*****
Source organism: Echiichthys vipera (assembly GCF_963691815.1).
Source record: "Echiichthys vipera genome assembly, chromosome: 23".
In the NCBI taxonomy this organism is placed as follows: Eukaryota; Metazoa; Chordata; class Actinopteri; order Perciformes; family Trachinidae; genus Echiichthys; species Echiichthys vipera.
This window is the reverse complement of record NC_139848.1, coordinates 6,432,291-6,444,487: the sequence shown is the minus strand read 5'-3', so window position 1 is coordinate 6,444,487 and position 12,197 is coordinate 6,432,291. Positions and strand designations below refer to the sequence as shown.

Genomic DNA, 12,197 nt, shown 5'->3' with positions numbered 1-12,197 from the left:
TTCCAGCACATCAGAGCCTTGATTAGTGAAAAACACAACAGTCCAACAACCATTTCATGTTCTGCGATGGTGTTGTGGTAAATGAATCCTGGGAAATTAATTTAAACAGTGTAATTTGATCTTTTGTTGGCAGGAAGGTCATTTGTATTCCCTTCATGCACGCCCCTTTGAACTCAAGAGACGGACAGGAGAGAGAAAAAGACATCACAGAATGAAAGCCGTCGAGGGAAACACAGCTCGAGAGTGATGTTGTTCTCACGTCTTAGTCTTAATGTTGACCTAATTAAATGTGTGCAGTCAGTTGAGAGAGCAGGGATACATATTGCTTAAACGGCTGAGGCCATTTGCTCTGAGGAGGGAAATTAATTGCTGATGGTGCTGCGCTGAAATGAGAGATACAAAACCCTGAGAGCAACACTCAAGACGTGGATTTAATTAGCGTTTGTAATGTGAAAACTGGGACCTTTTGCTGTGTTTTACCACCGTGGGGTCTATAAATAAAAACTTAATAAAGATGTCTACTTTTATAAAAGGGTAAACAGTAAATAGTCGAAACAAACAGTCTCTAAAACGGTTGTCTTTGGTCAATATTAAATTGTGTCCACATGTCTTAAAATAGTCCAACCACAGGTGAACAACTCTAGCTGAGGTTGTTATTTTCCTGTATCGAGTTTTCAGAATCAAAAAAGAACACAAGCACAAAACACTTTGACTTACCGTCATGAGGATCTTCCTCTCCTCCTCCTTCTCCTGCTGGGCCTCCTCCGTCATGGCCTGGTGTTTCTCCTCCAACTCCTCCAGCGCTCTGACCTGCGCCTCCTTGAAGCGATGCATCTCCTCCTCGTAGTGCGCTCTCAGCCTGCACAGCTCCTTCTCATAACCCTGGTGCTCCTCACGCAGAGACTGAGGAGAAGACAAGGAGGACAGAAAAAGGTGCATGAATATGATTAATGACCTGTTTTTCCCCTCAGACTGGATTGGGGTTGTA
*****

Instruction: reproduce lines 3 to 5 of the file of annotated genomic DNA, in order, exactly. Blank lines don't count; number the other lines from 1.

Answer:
In the NCBI taxonomy this organism is placed as follows: Eukaryota; Metazoa; Chordata; class Actinopteri; order Perciformes; family Trachinidae; genus Echiichthys; species Echiichthys vipera.
This window is the reverse complement of record NC_139848.1, coordinates 6,432,291-6,444,487: the sequence shown is the minus strand read 5'-3', so window position 1 is coordinate 6,444,487 and position 12,197 is coordinate 6,432,291. Positions and strand designations below refer to the sequence as shown.

Genomic DNA, 12,197 nt, shown 5'->3' with positions numbered 1-12,197 from the left: